The recent massacre at the synagogue in Har Nof, Israel, should not be easily forgotten, and for some people it cannot be.
One of the those who cannot easily forget is a friend of mine whose parents are both sole survivors of Shoah families, having been mere toddlers at the time, and who miraculously escaped the horrors.
This friend was deeply troubled this week, crying out about why, if God loves us Jews so much, he lets us suffer so . . . and the fact that these religious men were murdered in the midst of praying the holiest prayer of the daily liturgy, the Amidah, makes their seeming abandonment by God the more crushing.
There is nothing one can say that will make the pain go away, nor should there be. Some pains are not meant to vanish. They are too crushing, too deep, too horrid, and existentially, relationally, philosophically, or theologically significant. They are meant to remain. And contemplating such pains can ennoble and instruct us, even amidst the sorrow or terror, and even when we can find no answer for the questions we ask.
Why the innocent suffer is one of the oldest questions of self-aware humankind. Certainly, it looms large in the Bible. The issue of suffering appears in the Bible with Adam and Eve, banished from the Garden, their relationship to each other, to God, and to work forever complicated and changed, exiles from life as it was meant to be to life as it is. The suffering of the innocent is a subtheme of the story of Cain and his brother Abel. Abel is innocent—and religiously accepted by God. And yet his jealous brother rises up and kills him. We see here a foreshadowing of what happened at Har Nof.
Here at the very start of the Bible we meet issues which will be there until its last pages: issues of violence, and of the suffering and death of the innocent. What am I saying then? I am saying the dilemma is ancient and that one of the evidences of the weight of the Bible is that it takes suffering seriously. Indeed, the most extended theological investigation in the Bible is the suffering of the innocent as handled in the Book of Job.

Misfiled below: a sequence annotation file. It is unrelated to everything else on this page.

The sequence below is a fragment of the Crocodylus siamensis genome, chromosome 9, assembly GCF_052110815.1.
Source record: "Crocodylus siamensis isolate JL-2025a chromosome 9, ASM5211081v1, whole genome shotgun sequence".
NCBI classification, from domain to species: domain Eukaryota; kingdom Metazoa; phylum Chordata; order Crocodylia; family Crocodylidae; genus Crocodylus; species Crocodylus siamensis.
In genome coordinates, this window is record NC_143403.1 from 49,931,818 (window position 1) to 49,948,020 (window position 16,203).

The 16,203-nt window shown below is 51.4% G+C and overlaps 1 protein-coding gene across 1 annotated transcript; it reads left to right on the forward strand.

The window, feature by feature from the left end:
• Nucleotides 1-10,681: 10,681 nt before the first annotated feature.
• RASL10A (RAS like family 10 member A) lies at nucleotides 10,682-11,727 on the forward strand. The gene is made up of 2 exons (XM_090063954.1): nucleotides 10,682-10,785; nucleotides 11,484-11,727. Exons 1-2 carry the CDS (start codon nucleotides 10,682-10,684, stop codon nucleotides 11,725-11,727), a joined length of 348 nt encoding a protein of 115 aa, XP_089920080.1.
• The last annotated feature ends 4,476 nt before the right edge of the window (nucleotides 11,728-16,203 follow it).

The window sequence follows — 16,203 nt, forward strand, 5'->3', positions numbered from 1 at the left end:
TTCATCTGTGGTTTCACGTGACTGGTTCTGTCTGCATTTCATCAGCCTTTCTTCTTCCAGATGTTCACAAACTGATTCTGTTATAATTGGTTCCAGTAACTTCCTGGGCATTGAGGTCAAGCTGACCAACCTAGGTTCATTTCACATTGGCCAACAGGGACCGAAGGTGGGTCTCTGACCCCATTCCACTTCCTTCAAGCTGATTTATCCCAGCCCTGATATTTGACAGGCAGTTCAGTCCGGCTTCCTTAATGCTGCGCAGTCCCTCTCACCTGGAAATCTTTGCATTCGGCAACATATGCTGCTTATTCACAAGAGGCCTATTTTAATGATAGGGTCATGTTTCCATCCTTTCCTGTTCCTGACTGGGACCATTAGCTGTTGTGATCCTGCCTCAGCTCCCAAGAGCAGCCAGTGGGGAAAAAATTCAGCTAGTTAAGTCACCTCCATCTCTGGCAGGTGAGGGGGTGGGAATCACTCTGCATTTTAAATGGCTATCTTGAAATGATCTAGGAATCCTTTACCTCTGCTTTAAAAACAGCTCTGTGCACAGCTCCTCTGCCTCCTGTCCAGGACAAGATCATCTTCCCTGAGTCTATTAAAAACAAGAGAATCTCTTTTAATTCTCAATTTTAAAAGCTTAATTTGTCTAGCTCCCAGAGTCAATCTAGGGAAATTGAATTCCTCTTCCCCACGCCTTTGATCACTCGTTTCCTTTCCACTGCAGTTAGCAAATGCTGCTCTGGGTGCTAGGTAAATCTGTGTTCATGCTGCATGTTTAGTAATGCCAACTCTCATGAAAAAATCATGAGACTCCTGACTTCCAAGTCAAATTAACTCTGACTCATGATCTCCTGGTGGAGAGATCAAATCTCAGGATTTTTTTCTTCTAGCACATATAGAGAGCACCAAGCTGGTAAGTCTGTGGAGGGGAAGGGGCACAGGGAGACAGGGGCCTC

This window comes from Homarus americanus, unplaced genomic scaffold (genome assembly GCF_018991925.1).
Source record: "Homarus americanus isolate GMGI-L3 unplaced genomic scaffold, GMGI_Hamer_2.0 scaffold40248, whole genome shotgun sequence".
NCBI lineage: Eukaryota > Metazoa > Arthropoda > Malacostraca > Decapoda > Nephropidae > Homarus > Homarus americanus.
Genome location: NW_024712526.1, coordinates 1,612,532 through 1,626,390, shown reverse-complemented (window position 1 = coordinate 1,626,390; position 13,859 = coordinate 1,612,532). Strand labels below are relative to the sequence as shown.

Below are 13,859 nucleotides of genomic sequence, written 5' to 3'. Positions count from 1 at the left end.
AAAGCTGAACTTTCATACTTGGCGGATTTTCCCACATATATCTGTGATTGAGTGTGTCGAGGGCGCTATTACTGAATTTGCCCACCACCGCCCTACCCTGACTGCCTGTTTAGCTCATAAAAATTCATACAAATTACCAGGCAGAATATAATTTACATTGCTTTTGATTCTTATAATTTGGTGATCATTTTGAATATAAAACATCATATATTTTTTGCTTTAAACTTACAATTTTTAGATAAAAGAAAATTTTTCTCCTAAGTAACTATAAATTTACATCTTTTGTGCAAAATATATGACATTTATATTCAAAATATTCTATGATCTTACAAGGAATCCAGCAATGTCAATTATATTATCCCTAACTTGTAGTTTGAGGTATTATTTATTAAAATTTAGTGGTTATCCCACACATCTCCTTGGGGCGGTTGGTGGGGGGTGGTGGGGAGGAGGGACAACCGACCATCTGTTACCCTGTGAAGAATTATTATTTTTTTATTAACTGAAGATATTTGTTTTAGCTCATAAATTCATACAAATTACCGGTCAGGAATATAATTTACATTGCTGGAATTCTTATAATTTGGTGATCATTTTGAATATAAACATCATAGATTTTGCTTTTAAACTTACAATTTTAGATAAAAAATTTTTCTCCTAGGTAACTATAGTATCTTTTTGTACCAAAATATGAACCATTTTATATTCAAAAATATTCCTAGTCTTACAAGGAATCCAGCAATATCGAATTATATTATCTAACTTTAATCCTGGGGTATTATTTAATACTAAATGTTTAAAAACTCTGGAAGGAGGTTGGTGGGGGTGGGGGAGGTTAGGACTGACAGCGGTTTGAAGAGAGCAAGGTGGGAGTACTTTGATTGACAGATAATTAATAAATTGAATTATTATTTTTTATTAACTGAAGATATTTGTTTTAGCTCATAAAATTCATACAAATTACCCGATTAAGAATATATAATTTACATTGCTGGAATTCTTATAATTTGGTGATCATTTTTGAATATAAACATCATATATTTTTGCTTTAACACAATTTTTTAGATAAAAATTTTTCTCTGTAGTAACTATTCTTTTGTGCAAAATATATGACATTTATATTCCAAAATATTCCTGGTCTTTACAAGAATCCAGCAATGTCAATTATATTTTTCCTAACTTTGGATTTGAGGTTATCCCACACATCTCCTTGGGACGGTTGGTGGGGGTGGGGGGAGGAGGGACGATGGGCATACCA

Here are some thoughts to bear in mind on this issue, from the perspective of the worldview of the Bible and the religious culture of the Jewish people.
It was an old Jewish tradition dating back to biblical times that the death of the righteous and innocent served as an expiation for the sins of the nation or the world. . . . [that] the death of the righteous [is] an atonement for the sins of other men.. . . Jews nurtured this classic idea of death as an atonement, and this attitude toward their own tragedies was their constant companion throughout their turbulent exile.
Wein quotes as well from an old and revered midrashic source:
Would the Holy One, Blessed ia He, dispense judgment without justice? We may say that he home God loves will be chastised. For since the day the Holy Temple was destroyed, the righteous are seized by death for the iniquities of the generation. . . .
The great Solomon Schechter [1847-1915], the Founder of Conservative Judaism, reminds us,
The atonement of suffering and death is not limited to the suffering person. Their atoning effect extends to all the generation. This is especially the case with such sufferers as cannot either by reason of the righteous life or by their youth possibly have merited the afflictions which have come upon them. The death of the righteous atones just as well as certain sacrifices [with reference to the Babylonian Talmud, Moed Katan 28a].
None of this makes the pain of suffering go away. In some ways, God is like someone who comes and sits shivah with us, that is, sitting silently and attentively with a mourner. There is nothing He can say that will make the pain go away, and he will not explain things to us, in fact, we might not understand if He did explain. But he is there, our companion, and as the Prophet Isaiah said of Israel, “b’chol tzratam lo tzar—in all their afflictions he was afflicted” (63:9).
And near the close of Torah we read “hanistarim l’Adoshem Elokenu, v’haniglot lanu ul’vanenu ad olam, la’asot et kol divrei hatorah hazot”—the secret things belong the the Lord our God, but the revealed things belong to us and to our children that we might do all matters of this Torah” (Dt. 29:28/29). This is a religious Jewish epistemology: there are things that only God knows, and there are things that we can know, which lead us to our responsibility to obey all that God requires of us.
The four remarkable, learned, and saintly men who were murdered at Har Nof lived and died in service to this truth and to this God. Whether we live or die, let is live likewise, trusting in the God who knows, who accompanies us, but who doesn’t always explain what we want explained. Yet he gives to us life and breath and everything. Even when that life is taken away, we should say like righteous Job, “HaShem gave, and HaShem took away: blessed be the Name of HaShem”
These four murdered men left behind 24 children, and their wives, grandchildren, family members and friends.
May Hashem comfort all who mourn in Zion and Jerusalem.
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